Asked to Embrace Capitalism, the Dalai Lama Demurs

The Dalai Lama, the spiritual leader of Tibetan Buddhism, speaks to the American Enterprise Institute. RNS photo: Lauren Markoe

Some of the brightest pro-business minds in the nation prodded the Dalai Lama on Thursday to offer a warm endorsement of capitalism.

But during an appearance by the spiritual leader of Tibetan Buddhism at the American Enterprise Institute, one of the world’s most stalwart and, in conservative circles, respected free enterprise think tanks, they came up short. 

The Dalai Lama was the star participant in a morning of panels on “moral free enterprise” and “human happiness.”

Asked by AEI President Arthur Brooks and Columbia Business School Dean Glenn Hubbard whether he agrees that the free enterprise system is the most moral of economic systems, and why he thinks the U.S. is the richest nation on earth, the Dalai Lama answered in broken English with his own question: What do you mean by rich?

Pope Francis' Message For Washington

"Preach the Gospel at all times, and if necessary, use words" is a quote widely attributed to St. Francis of Assisi. It also seems to be the motto of Pope Francis. Instead of just talking about abstract doctrines, he consistently lives out his beliefs in public ways that have grabbed the world's attention. His example of humility, compassion, and authenticity resonate powerfully in Washington, where cynicism is rampant, pride remains even after the proverbial falls, and an ideology of extreme individualism has overtaken a significant faction within our politics.

Time to Change the Rules? Examining Our Relationship With Money

Jesus was quite clear that our allegiance was to be with the POOR, not the barons of Wall Street.

God's laws are immutable Gravity. Aging. Those sorts of things. We cannot change them. But we DO know that mere humans MADE UP the laws of the market economy and we don't have to follow its rules. We can choose to, but it’s a choice.

The rules that run our capitalistic system were invented by us. And we really do not have to play by those rules.

Requiem for a Holiday

Lena Pan/Shutterstock

Will forgoing sales on Thanksgiving put a damper on one’s holiday shopping? Lena Pan/Shutterstock

Tomorrow, millions of people will gather across this great nation to celebrate Thanksgiving: the time in our calendar where we pause to give thanks for the year that has past, for family, loved ones, new additions and to remember those that have gone on before us. We share stories, we laugh, we cry — and for many of us we eat too much. For centuries, families have gathered together to pause and to say thanks, even if it is just for one day.

This year, however, I am going to make a bold statement: I am declaring that Thanksgiving to some is obsolete, if not dead. Why such the bold statement? It seems that since the day after Halloween, the focus has been on lights, bows, trees, candy canes, Santa and the Christmas story. In a mad dash to celebrate the birth of Jesus Christ and in the midst of people complaining about the store employee’s not saying “Merry Christmas,” we have forgotten to stop and be thankful.

Pope Francis Lays Out a Blueprint for His Papacy in 'Evangelii Gaudium'

Pope Francis carries his crosier after celebrating Mass in Assisi, Italy. Photo by Paul Haring/Catholic News Service. Via RNS

Laying out a blueprint for the issues that are likely to define his papacy, Pope Francis on Tuesday issued a biting critique of capitalism, calling on world leaders to fight against poverty and for the rich to share their wealth, and urging the media to adjust its priorities.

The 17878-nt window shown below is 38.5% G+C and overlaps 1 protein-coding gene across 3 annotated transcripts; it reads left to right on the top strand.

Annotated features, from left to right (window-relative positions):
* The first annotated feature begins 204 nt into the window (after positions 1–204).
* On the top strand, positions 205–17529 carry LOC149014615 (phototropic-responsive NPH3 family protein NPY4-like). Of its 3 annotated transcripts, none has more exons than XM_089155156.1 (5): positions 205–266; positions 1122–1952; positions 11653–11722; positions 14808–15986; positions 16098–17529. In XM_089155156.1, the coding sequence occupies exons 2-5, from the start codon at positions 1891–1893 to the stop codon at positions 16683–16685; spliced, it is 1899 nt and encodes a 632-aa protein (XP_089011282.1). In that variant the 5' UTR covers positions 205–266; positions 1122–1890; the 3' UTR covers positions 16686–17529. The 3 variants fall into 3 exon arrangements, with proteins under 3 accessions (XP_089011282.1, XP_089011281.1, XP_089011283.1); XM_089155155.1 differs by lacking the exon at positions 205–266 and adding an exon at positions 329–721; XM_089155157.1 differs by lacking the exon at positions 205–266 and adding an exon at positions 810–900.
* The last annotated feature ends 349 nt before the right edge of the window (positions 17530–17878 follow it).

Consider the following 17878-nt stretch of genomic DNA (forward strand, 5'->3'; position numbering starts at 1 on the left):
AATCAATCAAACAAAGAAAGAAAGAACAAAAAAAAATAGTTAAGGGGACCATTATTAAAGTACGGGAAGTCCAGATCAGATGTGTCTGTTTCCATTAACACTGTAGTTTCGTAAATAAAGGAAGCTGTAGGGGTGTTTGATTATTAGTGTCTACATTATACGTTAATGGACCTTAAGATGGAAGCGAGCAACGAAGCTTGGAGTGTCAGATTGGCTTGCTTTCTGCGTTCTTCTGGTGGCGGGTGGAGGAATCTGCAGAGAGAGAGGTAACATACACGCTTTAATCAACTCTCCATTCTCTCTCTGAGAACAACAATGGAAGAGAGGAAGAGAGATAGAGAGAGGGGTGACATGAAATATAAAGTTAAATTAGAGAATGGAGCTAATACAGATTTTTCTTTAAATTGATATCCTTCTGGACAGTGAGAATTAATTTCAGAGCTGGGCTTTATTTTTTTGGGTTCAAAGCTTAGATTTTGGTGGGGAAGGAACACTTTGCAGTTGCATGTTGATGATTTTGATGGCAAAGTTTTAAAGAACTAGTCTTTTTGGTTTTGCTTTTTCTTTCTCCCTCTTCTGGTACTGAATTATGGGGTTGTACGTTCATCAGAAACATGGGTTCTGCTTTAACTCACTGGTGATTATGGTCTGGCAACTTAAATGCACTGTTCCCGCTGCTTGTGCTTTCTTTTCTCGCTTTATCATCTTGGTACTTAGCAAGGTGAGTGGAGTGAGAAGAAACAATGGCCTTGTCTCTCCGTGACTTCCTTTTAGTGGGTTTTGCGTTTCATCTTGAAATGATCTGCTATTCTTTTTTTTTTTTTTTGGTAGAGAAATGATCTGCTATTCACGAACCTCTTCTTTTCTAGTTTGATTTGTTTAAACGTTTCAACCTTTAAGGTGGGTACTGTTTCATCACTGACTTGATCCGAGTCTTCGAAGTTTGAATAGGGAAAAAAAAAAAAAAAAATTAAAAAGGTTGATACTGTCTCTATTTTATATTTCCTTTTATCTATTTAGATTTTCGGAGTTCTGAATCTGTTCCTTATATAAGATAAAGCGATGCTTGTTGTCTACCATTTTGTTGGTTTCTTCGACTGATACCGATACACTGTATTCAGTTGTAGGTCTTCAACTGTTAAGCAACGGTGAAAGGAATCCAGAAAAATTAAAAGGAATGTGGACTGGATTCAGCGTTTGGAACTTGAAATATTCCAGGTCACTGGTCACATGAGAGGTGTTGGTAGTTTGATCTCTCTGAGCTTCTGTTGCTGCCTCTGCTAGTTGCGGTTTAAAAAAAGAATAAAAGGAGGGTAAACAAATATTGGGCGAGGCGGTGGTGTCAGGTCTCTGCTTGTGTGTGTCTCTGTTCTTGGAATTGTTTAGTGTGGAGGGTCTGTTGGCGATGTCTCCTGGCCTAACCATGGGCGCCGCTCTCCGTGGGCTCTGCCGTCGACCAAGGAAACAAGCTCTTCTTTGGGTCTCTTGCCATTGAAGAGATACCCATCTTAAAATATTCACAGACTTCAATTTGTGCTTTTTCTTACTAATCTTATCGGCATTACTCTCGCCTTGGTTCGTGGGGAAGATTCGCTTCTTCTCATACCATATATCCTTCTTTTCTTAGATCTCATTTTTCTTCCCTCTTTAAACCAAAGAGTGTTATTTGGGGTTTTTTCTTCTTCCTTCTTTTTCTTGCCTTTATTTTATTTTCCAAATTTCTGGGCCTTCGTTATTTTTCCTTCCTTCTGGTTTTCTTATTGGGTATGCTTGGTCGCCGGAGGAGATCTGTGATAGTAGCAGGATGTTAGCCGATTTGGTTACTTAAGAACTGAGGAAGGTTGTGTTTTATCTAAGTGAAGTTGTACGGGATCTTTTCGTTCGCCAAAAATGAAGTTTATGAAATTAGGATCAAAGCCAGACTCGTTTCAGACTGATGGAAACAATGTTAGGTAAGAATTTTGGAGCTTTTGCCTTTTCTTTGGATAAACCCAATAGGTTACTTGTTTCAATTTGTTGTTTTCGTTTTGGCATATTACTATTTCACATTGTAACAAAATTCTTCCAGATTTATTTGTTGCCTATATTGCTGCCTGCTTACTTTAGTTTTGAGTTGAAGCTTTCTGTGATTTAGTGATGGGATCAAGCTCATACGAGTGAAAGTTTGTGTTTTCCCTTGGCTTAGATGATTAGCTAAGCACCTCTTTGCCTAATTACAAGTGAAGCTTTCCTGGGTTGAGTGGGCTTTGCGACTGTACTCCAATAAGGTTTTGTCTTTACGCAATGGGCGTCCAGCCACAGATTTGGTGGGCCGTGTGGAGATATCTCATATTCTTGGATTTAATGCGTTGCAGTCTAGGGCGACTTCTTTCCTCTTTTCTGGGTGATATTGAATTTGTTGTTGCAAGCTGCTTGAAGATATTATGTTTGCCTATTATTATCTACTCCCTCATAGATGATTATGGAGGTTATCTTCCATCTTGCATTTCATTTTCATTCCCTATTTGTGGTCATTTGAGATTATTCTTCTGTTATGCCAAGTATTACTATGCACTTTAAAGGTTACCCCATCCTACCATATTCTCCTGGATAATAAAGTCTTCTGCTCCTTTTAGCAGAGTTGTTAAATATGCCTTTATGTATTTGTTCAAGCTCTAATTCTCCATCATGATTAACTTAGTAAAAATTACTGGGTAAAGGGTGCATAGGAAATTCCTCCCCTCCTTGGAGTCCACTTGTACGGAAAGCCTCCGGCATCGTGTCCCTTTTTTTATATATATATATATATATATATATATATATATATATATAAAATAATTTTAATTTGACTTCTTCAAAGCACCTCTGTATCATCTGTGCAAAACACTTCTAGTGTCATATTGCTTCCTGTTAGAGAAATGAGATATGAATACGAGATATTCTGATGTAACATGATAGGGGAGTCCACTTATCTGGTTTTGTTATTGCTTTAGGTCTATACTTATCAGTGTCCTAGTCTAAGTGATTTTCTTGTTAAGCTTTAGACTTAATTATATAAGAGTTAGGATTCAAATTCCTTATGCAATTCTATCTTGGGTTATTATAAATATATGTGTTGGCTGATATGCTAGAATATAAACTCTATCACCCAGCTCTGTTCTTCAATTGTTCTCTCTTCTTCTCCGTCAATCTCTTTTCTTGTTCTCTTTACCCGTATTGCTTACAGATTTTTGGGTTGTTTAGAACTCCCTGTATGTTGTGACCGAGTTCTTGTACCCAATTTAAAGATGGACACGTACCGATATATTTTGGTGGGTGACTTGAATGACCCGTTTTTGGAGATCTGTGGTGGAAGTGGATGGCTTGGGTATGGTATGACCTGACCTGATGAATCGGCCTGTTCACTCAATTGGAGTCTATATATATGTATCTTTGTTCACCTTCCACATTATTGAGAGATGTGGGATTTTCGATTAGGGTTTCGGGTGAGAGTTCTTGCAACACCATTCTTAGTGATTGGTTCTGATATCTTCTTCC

“How can it be that it is not a news item when an elderly homeless person dies of exposure, but it is news when the stock market loses two points?” Francis asked in an 84-page “apostolic exhortation” that is widely seen as a road map for his papacy akin to a presidential State of the Union address.

“How can we continue to stand by when food is thrown away while people are starving?” he asked. “Today, everything comes under the laws of competition and the survival of the fittest, where the powerful feed upon the powerless. As a consequence, masses of people find themselves excluded and marginalized: without possibilities, without any means of escape.”

The Art of Marketing Social Justice

Networked globe. Photo courtesy Toria/

The television flashes images of a skeletal little girl whose ribs seem to be popping out of her ballooning stomach as she sits in a pile of mud and stares at the camera with large pleading eyes. A “1-800” number flashes on the bottom of the screen. A celebrity does a Public Service Announcement for building wells in Africa. YouTube has sharp pre-packaged videos pulling at our heartstrings, and even months after being released, the KONY 2012 viral video continues to float around the internet.

For Westernized cultures saturated with various forms of media and technologically driven information, social justice is becoming increasingly "packaged," carefully marketed, and commercially manufactured to be a product that incorporates the mission it represents.

Whether social justice organizations should be doing this is debatable. Like everyone else, they’re trying to survive in a capitalistic system that ruthlessly competes for our every dollar. The only problem is that we aren’t the ultimate consumers. For social justice non-profit groups, the sick, poor, starving, abused, and desolate are the true consumers; we’re just the financial and volunteer base needed to keep the system working. To do this, organizations are discovering that a corporate business model is sometimes the only way to survive — and sometimes thrive — within the cutthroat world of advertising and solicitation.